“I refused to participate in test program partly because, again, did not possess enough information about my disease, and I yet had a hope. And my feeling was anger and unwillingness to accept the status quo.”

On the advice of his Dutch friend he contacted In a few days his case was carefully reviewed by doctor Georgios Karas, a neuroradiology specialist at Unfortunately, the conclusion drawn in the end was the same as in the Ukraine, Multiple Sclerosis. However, Nikita received a detailed report and explanations, which were easy to understand and gave him more information about his condition. What brought about a change in the course of happenings was the fact that provided Nikita, not only with a second opinion medical report, but also recommendations for the treatment, and a contact for one of the main hospitals treating Multiple Sclerosis in the Netherlands. On the basis of these recommendations, Nikita visited Jeroen Bosch Hospital in Den Bosch where he finally received guidance. He concludes:

“Thanks to, I received a proper treatment plan for my disease as well as an understanding of how to live with it.”

After Nikita went back home to the Ukraine early this year, he began to look for a doctor who would have the same thoughtful and heedful approach as his Dutch doctor. He succeeded in finding one and was following the treatment plan designed for his condition. Unfortunately, a few weeks ago he had to quit taking Copaxone as it was too expensive. Nikita explains his future treatment plan:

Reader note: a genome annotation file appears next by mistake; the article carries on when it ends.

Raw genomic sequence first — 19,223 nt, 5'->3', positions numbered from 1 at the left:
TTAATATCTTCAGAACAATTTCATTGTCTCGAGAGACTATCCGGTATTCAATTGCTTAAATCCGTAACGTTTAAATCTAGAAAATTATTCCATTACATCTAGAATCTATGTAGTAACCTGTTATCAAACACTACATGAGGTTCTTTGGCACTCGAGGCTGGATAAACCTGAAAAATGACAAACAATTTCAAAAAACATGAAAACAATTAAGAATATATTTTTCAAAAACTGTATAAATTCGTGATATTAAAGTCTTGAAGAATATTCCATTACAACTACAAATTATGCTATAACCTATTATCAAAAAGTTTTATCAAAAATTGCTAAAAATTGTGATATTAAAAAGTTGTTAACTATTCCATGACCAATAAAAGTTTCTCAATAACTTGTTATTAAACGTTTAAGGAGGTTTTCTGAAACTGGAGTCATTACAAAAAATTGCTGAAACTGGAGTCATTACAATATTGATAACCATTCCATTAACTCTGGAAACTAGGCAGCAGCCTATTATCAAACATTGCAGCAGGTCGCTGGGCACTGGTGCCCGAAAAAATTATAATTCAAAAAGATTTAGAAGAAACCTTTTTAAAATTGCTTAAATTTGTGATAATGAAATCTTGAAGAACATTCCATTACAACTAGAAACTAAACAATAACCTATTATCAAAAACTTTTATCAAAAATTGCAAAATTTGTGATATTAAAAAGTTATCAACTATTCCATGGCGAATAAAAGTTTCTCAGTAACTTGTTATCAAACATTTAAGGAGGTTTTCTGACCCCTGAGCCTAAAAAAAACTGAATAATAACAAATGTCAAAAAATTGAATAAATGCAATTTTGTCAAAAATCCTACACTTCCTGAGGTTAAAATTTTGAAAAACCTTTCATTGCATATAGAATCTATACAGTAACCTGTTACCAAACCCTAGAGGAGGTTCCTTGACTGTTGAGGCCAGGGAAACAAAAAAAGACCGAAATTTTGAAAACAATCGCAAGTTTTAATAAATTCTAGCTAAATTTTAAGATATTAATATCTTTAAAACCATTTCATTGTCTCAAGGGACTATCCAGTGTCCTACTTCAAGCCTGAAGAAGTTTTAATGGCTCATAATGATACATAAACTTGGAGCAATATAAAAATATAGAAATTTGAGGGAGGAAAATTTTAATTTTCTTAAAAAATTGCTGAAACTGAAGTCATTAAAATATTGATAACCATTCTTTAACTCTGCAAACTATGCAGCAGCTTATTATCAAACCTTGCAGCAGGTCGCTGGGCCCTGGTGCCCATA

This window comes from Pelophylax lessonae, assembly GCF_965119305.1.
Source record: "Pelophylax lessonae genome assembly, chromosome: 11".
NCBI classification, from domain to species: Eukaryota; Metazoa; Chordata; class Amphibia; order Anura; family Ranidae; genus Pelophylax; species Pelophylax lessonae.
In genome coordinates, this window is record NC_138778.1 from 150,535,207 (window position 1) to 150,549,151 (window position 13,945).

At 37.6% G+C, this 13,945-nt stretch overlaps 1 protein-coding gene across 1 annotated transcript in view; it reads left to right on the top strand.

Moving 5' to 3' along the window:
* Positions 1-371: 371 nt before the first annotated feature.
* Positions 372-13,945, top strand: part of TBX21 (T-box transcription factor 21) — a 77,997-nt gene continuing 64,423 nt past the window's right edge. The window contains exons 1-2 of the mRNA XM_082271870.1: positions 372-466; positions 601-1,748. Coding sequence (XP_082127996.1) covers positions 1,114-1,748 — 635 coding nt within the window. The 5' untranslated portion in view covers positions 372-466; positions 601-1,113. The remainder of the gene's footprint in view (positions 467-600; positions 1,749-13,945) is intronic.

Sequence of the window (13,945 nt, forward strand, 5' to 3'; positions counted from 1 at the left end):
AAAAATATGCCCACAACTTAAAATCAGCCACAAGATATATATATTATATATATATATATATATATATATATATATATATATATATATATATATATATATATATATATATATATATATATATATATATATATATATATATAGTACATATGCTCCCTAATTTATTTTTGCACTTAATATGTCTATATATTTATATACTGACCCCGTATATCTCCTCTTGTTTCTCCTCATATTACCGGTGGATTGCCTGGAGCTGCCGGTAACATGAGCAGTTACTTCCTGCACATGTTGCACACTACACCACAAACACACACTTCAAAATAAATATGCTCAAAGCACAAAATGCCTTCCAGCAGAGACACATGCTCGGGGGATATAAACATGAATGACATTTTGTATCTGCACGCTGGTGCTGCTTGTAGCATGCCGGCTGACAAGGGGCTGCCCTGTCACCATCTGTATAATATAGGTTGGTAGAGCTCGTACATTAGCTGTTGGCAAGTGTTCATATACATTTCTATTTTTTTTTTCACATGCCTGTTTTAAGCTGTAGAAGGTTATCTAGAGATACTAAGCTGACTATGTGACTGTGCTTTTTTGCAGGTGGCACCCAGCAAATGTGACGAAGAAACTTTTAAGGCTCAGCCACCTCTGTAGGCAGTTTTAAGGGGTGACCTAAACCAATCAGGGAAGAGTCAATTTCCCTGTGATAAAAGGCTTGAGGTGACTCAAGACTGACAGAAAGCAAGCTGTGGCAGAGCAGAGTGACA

“At the moment I am looking for a possibility to participate in a clinical research study.”

What is Hypoxic-Ischemic Encephalopathy?

HIE or Hypoxic-ischemic encephalopathy is a condition where the brain does not receive enough oxygen.

MRI Brain

This can occur if there is a problem getting the blood to the brain, for example if the heart is not pumping adequately, or if there is not enough oxygen in the blood which can occur if someone is not breathing adequately.

The extent and location of brain injury depends on how severe the loss of oxygen, and amount of time the oxygen has not been available to the brain. It also depends upon the age of the baby.

Hypoxic Ischemic Encephalopathy in Neonates

Babies born prior to the expected delivery time are most susceptible. If HIE occurs before 35 weeks of birth it results in cysts in the brain tissue called periventricular leukomalacia or PVL.

Hypoxic ischemic encephalopathy can occur in intrauterine life before birth, at the time of birth and after birth. There are many risk factors including:

  • Low blood pressure in the mother
  • Infection
  • Forceps or breech delivery
  • Umbilical cord prolapse

Short Term and Long Term Effects of HIE

There are short term and long term effects of HIE. Short term include bleeding in the brain and seizures. Long term effects depend on severity and location and can range from epilepsy to delayed milestones and motor movement disorder like cerebral palsy.

Detecting Hypoxic Ischemic Encephalopathy